Of course the moderators of FR, and Jim Robinson, are in a position to be able to control the debate on FR, and actually they do. But their control extends only to FR in particular, and not the Internet generally - let alone to any of the so-called "mainstream media." And FR succeeds as a forum because in fact the moderators are not interested in manipulating the discussion but in appealing to what is in America conventionally called a "conservative" audience. Likewise Rush Limbaugh and the rest are in a position to be able to be what Rush calls "a benevolent dictator" of what is said on their shows. And likewise, those shows succeed or fail as they exercise that power in such a way as to appeal to a wide audience, or fail to.

Rush calls his format "the long form," by which he obviously means that the format does not depend on hit and run tactics. "The News" by contrast is a very stylized, stilted view. You are basically given the word, whether you like it or not. Nothing is on the table for discussion. Rush on the other hand takes calls, and debates with callers. His listeners would hear it if he were being manipulative with his callers, and he succeeds because his listeners do not hear that. A talk show host who allows a wide range of views to be expressed, and who focuses that discussion on current affairs, is addressing the "market for conservative-based news."



TOPICS: Your Opinion/Questions
KEYWORDS: ap; bias; journalism; rush
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See also,

  Why Broadcast Journalism is
Unnecessary and Illegitimate


1 posted on 11/14/2007 7:44:31 AM PST by conservatism_IS_compassion
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To: Obadiah; Mind-numbed Robot; Zacs Mom; A.Hun; johnny7; The Spirit Of Allegiance; ...
Ping.

2 posted on 11/14/2007 7:45:58 AM PST by conservatism_IS_compassion (The idea around which liberalism coheres is that NOTHING actually matters except PR.)
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To: fporretto; walford; rwfromkansas; Natural Law; Old Professer; RJCogburn; Jim Noble; hotpotato; ...
Ping.

3 posted on 11/14/2007 7:47:12 AM PST by conservatism_IS_compassion (The idea around which liberalism coheres is that NOTHING actually matters except PR.)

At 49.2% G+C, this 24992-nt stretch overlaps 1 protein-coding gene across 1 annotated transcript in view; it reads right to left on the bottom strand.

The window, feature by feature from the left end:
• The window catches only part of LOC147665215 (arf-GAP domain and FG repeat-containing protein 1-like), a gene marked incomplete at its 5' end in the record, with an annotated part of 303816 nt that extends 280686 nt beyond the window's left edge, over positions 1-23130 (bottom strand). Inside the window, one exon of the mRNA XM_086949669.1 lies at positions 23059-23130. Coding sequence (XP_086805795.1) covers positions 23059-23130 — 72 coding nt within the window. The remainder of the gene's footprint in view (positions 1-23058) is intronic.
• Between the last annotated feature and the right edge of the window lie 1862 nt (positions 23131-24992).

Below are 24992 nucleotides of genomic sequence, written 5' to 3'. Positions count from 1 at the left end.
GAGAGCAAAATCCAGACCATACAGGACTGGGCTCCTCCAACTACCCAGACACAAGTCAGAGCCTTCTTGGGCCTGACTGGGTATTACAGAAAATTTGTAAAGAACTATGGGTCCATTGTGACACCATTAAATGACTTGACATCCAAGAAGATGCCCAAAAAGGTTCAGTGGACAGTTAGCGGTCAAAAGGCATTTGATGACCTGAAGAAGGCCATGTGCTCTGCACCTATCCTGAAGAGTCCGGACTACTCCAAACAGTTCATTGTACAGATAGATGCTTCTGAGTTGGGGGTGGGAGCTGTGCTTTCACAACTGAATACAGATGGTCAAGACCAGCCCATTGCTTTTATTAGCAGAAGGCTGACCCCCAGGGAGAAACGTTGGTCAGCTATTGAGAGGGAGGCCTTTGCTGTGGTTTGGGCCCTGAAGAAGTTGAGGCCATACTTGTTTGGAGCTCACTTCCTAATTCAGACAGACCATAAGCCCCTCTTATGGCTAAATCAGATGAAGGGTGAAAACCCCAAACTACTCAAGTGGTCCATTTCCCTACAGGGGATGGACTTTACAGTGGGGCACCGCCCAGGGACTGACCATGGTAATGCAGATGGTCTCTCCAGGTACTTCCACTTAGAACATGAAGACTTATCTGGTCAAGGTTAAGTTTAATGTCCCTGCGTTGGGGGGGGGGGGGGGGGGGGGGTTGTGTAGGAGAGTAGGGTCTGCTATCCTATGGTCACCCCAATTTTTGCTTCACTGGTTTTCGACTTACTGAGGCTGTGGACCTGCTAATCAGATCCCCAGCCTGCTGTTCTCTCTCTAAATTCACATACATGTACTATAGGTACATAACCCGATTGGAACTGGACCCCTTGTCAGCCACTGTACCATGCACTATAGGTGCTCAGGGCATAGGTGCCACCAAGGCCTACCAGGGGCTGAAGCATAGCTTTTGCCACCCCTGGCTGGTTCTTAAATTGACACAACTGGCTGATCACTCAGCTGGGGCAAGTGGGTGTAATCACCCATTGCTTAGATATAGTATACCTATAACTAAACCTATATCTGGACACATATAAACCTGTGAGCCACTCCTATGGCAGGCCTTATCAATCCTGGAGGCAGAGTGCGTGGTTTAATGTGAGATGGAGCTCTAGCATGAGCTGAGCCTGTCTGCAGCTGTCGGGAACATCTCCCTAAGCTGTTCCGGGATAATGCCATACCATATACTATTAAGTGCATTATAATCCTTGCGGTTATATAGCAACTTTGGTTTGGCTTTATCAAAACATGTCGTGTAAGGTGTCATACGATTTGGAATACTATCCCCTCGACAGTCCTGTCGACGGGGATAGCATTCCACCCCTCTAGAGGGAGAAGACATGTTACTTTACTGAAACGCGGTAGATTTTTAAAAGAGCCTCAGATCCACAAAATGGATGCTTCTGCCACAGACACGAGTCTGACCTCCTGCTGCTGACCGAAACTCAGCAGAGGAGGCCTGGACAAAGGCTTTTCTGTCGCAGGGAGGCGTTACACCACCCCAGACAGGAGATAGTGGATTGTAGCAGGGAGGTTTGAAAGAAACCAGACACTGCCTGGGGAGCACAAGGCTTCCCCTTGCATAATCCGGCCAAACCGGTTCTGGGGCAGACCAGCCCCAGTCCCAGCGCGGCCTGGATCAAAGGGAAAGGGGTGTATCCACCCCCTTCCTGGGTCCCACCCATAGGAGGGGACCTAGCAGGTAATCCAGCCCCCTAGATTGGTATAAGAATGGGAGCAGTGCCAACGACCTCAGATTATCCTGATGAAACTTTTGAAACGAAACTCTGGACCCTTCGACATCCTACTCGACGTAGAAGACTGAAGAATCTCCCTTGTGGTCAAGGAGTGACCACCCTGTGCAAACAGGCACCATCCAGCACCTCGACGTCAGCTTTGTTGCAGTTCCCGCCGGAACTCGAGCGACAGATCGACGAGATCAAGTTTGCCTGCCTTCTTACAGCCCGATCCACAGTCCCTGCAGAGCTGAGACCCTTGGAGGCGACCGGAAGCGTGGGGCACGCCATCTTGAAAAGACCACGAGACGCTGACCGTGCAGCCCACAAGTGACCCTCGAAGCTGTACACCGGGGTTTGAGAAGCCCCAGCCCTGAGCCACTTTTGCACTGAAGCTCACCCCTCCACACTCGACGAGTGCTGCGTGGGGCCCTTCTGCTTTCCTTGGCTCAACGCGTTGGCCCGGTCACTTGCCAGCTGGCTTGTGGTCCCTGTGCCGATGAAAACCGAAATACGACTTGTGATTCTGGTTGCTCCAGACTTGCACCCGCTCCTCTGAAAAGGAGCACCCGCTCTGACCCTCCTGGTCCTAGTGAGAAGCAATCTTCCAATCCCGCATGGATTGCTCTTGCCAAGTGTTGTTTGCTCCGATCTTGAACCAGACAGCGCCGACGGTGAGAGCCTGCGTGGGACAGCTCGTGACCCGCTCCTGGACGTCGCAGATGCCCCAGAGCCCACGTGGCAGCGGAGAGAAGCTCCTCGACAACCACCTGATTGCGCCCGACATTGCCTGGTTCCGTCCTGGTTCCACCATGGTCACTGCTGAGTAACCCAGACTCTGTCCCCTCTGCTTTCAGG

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To: conservatism_IS_compassion

Broadcast journalism was created out of neccessity for World War II and it became a means to promote opposition to Hitler, sympathy for England and American involvement in the war.

After the war it transplated itself back home and found its niche promoting liberal causes in the United States.


4 posted on 11/14/2007 7:52:41 AM PST by Nextrush (Proudly uncommitted in the 2008 race for president for now,, but McCain and Paul never)
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To: conservatism_IS_compassion
Nice piece.

It bears repeating: Objective journalism is an illusion. A reporter may try to be objective, and in many cases may approach an objective viewpoint, but the mere process of observing and reporting upon those observations is subjective. It's human nature and it cannot be avoided---nor should it be, really, because the subjective opinion of the reporter often provides the slant that makes the story compelling.

C-SPAN probably comes the closest to objective journalism when they plant a camera and let their viewers observe the action.

5 posted on 11/14/2007 8:10:26 AM PST by Hemingway's Ghost (Spirit of '75)
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To: conservatism_IS_compassion

Great article, thanks for posting.


6 posted on 11/14/2007 8:13:05 AM PST by jazusamo (DefendOurMarines.com)
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To: Nextrush
Broadcast journalism was created out of necessity for World War II and it became a means to promote opposition to Hitler, sympathy for England and American involvement in the war.